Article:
Dismiss
Announcing Stack Overflow Documentation

We started with Q&A. Technical documentation is next, and we need your help.

Whether you're a beginner or an experienced developer, you can contribute.

Sign up and start helping → Learn more about Documentation →

Is there a pathfinding algorithm also suited for real 3D environments e.g. real Buildings with multiple stairs etc. A C++ library or open implementation would be splendid ;-) One solution I saw was Djikstra but I wonder whether there is something more optimal. Normal A* would not work better then Djikstra since the distance heuristic does not work well (Position one floor above destination). Another solution that I'm currently pondering is the mapping of the 3d environment on a 2d graph. So if there is some available C++ implementation/library going this way it would be helpful too.

share|improve this question
1  
Unless you have a lot of stairs, A* can work really well, with your heuristic for points on different levels being the sum of the distances to the closest stairs plus the vertical distance. – biziclop Apr 16 '12 at 16:17
    
@biziclop: That's a very good idea and far simpler than any graph transformation. I'll try it – Martin Apr 16 '12 at 16:19
1  
I believe that pathfinding is susceptible to divide-and-conquer. So, you can try using A* on 2d levels, and Dijkstra's algorithm to tie them together. – comingstorm Apr 16 '12 at 19:48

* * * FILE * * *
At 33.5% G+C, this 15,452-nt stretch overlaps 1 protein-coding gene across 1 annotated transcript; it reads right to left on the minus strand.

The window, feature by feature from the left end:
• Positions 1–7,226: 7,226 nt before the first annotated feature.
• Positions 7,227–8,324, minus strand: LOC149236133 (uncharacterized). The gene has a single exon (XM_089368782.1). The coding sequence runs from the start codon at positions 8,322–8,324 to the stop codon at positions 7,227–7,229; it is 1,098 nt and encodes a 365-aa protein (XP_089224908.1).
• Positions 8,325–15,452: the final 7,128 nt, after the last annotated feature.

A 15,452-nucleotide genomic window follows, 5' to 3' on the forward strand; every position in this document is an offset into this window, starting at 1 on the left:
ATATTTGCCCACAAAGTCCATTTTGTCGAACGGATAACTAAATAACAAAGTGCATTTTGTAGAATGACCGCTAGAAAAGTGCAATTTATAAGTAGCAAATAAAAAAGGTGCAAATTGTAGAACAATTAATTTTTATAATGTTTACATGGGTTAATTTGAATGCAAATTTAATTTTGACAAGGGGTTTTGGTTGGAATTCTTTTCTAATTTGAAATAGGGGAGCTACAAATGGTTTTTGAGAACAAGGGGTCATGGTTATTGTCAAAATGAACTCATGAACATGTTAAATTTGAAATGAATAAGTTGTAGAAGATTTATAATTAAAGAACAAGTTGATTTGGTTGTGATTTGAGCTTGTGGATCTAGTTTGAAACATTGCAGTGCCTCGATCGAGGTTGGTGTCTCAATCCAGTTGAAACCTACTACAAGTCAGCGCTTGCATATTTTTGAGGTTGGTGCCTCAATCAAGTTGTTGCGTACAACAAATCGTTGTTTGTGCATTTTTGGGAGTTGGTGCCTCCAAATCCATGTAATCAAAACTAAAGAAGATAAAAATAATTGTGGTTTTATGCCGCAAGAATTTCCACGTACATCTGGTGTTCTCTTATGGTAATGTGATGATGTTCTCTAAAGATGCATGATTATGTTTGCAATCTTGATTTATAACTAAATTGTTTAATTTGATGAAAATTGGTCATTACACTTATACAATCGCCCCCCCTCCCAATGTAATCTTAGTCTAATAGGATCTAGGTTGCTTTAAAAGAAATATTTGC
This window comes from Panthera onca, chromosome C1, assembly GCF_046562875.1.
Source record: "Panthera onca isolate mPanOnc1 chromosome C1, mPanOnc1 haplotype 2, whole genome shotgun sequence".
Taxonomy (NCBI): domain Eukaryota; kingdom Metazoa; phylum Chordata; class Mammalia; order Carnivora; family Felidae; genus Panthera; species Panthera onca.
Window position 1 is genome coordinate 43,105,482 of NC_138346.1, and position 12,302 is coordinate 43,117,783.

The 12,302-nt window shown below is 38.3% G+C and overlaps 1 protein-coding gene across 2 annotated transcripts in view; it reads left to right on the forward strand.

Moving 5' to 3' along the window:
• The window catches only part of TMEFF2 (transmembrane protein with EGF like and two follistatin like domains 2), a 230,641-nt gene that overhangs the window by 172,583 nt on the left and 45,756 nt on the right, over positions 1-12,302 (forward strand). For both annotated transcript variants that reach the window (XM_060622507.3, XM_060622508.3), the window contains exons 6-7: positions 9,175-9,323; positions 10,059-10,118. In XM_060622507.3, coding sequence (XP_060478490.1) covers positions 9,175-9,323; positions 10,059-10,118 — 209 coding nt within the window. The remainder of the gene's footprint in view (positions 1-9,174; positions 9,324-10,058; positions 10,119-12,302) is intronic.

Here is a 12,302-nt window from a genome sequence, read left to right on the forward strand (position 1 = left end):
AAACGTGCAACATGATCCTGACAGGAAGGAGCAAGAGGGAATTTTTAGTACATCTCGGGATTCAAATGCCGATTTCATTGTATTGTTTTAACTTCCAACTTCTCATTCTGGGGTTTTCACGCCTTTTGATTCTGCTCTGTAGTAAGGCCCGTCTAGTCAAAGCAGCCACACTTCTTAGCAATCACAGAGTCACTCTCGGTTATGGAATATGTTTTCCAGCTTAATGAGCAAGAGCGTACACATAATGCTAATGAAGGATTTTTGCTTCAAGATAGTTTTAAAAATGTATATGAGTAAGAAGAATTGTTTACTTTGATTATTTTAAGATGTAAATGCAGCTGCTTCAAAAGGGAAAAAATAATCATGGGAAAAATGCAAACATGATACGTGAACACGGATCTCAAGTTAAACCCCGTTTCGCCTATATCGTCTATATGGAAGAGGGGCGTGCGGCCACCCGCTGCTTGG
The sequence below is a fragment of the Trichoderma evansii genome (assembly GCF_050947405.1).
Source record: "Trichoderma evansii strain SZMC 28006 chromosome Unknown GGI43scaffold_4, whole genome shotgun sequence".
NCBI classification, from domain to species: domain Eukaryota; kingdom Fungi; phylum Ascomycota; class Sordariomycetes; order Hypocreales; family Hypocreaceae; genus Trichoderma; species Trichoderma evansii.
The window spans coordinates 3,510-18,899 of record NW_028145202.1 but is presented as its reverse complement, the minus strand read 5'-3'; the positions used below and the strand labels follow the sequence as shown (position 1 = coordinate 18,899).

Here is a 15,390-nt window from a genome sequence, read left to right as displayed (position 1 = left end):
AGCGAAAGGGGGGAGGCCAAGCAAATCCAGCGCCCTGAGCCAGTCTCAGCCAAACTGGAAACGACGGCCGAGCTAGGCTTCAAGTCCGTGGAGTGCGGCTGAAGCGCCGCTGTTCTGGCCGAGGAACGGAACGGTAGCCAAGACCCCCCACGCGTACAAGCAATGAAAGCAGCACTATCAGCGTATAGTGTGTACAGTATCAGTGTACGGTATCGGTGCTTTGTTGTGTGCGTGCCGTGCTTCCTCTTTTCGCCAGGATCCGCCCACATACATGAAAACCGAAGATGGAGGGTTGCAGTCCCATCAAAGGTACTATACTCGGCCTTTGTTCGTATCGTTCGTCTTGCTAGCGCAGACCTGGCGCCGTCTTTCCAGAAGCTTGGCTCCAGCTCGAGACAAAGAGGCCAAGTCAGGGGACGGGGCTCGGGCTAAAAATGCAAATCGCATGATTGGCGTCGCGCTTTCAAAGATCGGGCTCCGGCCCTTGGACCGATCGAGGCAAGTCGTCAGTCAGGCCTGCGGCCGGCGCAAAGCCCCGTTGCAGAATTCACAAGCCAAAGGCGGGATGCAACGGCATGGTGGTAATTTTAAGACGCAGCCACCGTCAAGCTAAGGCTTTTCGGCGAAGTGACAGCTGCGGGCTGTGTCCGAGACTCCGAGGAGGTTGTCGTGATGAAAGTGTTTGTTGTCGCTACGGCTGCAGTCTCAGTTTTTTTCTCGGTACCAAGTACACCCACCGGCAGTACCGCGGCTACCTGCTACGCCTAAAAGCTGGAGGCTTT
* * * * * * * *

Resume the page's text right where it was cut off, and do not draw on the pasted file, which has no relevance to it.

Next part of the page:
If the path has to take into account the ability to navigate through obstacles (i.e. the movement is that of some entity with known volume in space), then I'd recommend looking into the literature on robot motion planning. The notion of a configuration space allows you to handle changes in pose in order to deal with obstacles. See the classic textbook by Jean-Claude Latombe

For simpler scenarios, you can probably make do with path planning algorithms used in first person computer games, which are similar to Dijkstra, A* (example)

share|improve this answer

For an approximation algorithm you can easily map the 3d to a 1d curve and traverse an octree with a gray code. That way you can reorder each path. I don't know if there is a guarantee to be within the optimum solution but it must be better then any heuristic method.

share|improve this answer
    
That sounds interesting but I don't quite get your idea. For every path the origin is obviously different. So do you propose to build an octree first for every run or how do I formulate a sorting criterion for the tree ? (I have to admit I'm not very familiar with octrees ...) – Martin Apr 18 '12 at 7:41
    
Further since I do not have nodes for every direction (imagine a hallway with only few nodes) the tree would be largely sparse is this sensible for octrees – Martin Apr 18 '12 at 7:55

Your Answer

 
discard

By posting your answer, you agree to the privacy policy and terms of service.

Not the answer you're looking for? Browse other questions tagged or ask your own question.